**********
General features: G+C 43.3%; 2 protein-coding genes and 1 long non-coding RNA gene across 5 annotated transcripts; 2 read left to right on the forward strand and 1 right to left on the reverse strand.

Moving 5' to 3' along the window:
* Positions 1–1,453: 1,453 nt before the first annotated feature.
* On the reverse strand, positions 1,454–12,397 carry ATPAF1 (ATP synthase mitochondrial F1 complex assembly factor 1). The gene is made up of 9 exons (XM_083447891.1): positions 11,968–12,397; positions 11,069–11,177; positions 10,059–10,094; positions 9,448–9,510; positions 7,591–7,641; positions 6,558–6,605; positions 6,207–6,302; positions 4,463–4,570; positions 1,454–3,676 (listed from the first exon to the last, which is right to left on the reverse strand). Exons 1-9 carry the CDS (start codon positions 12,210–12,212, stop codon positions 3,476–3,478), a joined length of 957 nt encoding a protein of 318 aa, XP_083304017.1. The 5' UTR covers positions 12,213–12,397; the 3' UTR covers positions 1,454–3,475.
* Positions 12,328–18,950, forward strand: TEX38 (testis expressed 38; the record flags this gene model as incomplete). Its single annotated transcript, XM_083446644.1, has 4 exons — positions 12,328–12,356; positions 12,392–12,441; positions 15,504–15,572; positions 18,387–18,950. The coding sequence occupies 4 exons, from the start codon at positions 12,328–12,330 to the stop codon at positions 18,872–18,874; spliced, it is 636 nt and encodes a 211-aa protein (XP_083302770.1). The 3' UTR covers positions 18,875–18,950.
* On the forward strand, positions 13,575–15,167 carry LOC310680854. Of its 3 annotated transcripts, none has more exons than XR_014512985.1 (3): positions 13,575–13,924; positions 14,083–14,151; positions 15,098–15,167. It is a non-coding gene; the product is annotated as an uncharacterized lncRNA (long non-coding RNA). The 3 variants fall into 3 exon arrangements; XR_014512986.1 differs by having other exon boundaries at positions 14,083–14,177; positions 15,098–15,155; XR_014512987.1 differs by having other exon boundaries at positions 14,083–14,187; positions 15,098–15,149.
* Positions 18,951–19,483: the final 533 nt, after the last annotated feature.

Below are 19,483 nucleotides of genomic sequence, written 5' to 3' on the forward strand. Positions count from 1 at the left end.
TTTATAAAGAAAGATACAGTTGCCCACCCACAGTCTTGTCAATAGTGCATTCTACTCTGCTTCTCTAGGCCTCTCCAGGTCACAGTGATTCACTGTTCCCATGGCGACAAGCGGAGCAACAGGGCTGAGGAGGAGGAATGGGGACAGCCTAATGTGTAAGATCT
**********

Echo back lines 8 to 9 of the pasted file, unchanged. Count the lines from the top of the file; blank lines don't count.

Below are 19,483 nucleotides of genomic sequence, written 5' to 3' on the forward strand. Positions count from 1 at the left end.
TTTATAAAGAAAGATACAGTTGCCCACCCACAGTCTTGTCAATAGTGCATTCTACTCTGCTTCTCTAGGCCTCTCCAGGTCACAGTGATTCACTGTTCCCATGGCGACAAGCGGAGCAACAGGGCTGAGGAGGAGGAATGGGGACAGCCTAATGTGTAAGATCT